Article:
Successfully reported this slideshow.
We use your LinkedIn profile and activity data to personalize ads and to show you more relevant ads. You can change your ad preferences anytime.

FIE2010: Orchestrating Groupware in Engineering Education


Published on

Presentation for the Frontiers in Education conference 2010

Published in: Technology
  • Be the first to comment

  • Be the first to like this

FIE2010: Orchestrating Groupware in Engineering Education

  1. 1. Roberto Perez-Rodriguez Manuel Caeiro-Rodriguez Luis Anido-Rifon University of Vigo
  2. 2. Introduction  ICT support to Engineering Education increased in recent years:  Big spectrum of online tools and materials  From basic web sites to online labs  The implementation of online courses that involve groups of users is a challenging task due to  The scattering of third-party tools running on different servers  These tools need to be configured manually for each use case
  3. 3. Introduction (ii)  Our approach to solve this issue is composed by two main points  A central engine that runs course scripts written with an Educational Modelling Language (EML)  A middleware to enable the integration of third-party tools in courses  This solution is usually referred to as orchestration  A central engine acts as the orchestra director  And controls the behaviour of multiple musicians (groupware tools)  In accordance with a previously composed partiture (the course script)
  4. 4. Introduction (iii)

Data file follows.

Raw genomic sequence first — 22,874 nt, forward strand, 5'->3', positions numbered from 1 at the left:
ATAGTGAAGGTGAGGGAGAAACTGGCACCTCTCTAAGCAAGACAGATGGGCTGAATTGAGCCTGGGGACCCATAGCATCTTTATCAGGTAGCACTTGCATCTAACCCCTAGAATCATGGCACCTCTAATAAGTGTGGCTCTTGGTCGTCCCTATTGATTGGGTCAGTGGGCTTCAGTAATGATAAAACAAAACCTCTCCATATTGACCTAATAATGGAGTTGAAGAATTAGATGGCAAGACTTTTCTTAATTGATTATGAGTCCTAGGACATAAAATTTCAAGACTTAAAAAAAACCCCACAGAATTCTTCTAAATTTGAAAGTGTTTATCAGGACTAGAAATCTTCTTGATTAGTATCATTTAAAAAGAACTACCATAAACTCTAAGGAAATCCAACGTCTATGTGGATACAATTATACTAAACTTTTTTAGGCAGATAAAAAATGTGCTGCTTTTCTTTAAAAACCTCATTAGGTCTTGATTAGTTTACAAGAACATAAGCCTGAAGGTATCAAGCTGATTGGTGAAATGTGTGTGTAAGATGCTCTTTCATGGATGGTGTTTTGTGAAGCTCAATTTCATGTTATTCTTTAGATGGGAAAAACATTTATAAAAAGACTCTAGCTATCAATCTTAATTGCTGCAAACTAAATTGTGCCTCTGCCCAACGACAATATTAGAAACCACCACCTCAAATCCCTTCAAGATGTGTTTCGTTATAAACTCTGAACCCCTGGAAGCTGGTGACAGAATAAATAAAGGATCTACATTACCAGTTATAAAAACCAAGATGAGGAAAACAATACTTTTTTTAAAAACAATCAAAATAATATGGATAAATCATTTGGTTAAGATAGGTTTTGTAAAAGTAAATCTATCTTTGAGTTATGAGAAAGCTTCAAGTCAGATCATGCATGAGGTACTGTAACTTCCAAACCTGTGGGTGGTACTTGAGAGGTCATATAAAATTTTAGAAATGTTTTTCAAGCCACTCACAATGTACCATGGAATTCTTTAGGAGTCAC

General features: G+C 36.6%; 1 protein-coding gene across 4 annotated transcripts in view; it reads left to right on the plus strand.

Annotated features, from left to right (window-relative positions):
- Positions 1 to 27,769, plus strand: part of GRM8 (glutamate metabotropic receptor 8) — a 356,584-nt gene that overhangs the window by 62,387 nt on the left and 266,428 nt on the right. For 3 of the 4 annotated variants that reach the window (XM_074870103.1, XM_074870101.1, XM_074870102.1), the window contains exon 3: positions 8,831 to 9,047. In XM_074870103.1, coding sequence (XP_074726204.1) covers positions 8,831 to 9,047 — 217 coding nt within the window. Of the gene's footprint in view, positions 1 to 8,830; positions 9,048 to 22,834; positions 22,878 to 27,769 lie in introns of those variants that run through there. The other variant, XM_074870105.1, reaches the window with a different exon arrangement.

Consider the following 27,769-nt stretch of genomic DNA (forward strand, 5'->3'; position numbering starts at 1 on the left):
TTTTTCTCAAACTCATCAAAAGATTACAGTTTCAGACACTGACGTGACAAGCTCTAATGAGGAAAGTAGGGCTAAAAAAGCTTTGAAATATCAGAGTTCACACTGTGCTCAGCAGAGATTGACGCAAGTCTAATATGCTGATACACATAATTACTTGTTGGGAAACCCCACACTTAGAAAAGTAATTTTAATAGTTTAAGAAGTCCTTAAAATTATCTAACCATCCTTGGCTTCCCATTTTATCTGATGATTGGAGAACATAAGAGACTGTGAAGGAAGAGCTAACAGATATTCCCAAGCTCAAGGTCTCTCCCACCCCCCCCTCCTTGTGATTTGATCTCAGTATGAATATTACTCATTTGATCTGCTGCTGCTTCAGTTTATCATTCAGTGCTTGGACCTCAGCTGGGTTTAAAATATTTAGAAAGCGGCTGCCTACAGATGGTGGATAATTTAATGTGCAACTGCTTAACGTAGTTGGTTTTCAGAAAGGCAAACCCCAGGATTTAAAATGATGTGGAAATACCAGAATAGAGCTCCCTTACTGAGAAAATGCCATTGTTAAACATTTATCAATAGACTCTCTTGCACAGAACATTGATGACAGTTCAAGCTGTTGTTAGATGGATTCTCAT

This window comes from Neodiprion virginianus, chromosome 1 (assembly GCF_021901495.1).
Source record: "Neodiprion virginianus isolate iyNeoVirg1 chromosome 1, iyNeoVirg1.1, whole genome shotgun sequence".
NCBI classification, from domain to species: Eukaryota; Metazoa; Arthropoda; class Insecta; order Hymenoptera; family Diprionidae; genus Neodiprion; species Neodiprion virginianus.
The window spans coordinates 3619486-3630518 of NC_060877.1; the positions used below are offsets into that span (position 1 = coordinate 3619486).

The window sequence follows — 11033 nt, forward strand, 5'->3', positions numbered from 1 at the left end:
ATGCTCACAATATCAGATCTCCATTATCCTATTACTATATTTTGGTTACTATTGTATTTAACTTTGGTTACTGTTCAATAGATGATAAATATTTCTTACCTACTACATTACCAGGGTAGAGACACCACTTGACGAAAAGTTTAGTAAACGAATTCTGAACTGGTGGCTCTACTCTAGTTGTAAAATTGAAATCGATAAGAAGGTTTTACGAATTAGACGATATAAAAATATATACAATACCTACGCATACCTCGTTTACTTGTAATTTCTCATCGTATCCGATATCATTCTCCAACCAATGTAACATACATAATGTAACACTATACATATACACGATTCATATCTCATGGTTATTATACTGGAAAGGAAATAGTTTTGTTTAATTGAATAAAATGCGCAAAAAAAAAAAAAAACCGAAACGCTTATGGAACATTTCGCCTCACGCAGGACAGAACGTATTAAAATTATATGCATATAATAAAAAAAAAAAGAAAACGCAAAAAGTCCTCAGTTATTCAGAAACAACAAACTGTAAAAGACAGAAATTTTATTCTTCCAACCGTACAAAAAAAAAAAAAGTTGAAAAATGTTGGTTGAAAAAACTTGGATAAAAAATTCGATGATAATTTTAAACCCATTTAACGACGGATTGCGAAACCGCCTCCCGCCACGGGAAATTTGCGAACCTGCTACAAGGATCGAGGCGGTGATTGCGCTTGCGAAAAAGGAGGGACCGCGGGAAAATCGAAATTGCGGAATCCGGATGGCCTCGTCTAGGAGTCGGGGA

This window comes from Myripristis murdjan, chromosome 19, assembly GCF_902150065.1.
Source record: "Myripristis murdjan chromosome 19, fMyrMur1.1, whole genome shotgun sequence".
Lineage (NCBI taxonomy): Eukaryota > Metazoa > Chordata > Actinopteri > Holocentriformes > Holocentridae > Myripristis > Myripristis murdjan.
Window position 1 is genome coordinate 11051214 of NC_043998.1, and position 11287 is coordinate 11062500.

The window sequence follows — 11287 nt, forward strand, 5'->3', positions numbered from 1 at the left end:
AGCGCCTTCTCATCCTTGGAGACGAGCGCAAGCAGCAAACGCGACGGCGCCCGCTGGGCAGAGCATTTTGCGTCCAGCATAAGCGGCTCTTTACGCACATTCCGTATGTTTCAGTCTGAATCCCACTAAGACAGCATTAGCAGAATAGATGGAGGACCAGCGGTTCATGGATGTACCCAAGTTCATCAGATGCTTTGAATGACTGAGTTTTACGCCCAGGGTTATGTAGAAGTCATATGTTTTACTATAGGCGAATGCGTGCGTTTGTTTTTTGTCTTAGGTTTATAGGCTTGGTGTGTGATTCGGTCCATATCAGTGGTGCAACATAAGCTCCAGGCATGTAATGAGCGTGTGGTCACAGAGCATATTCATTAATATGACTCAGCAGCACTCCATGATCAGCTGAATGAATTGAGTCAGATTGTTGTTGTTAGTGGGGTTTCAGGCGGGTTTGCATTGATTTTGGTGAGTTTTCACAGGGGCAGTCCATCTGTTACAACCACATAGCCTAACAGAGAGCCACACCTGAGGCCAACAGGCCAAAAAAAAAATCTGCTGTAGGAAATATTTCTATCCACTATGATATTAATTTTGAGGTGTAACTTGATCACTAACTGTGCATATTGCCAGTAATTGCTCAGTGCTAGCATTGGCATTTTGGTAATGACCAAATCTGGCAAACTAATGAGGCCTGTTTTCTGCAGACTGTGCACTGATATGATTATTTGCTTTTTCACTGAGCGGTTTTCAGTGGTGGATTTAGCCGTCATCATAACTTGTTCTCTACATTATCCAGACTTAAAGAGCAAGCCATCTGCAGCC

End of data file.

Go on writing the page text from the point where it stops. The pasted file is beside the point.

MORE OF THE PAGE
5. 5. PoEML  The life-cycle of a collaborative practice in Engineering Education is typically composed of the following stages  The design-time stage, in which the teacher creates the roadmap of the practice, including the number of participants per scenario  The instantiation-time stage, in which the teacher communicates the assignment of people to groups and the collaborative practice starts  The run-time stage, in which participants collaborate following the instructions in the roadmap, at the same time that the teacher monitors the progression of groups
  6. 6. PoEML (ii)  We use PoEML for designing educational scenarios.  In design-time, the creator of the collaborative practice uses a graphical authoring tool that produces a XML file with a computer-understandable description of the practice
  7. 7. PoEML (iii)  We propose an example of a collaborative practice. The participants are asked to make groups of two, then they have to code a Java program using a development environment and to compose a text file with a summary of the work, finally the program and the summary are evaluated by a teacher.  The elements of the practice are:  Scenarios: a root scenario that represents the entire class, and a scenario for each group  Goals: the objective and roadmap of the practice  Environments: the programming environment, the feedback environment, the delivering environment, the evaluation environment  Tools: the programming IDE, a chat for communication between peers, a text editor, a forum for feedback  Participants: grouped in groups of two  This practice entails to create instances of the tools that will be used by participants:  The number of IDE instances to be created depends on the number of groups of participants, so as the number of text editor instances to compose the summary  Tool instances must be configured prior to be used by participants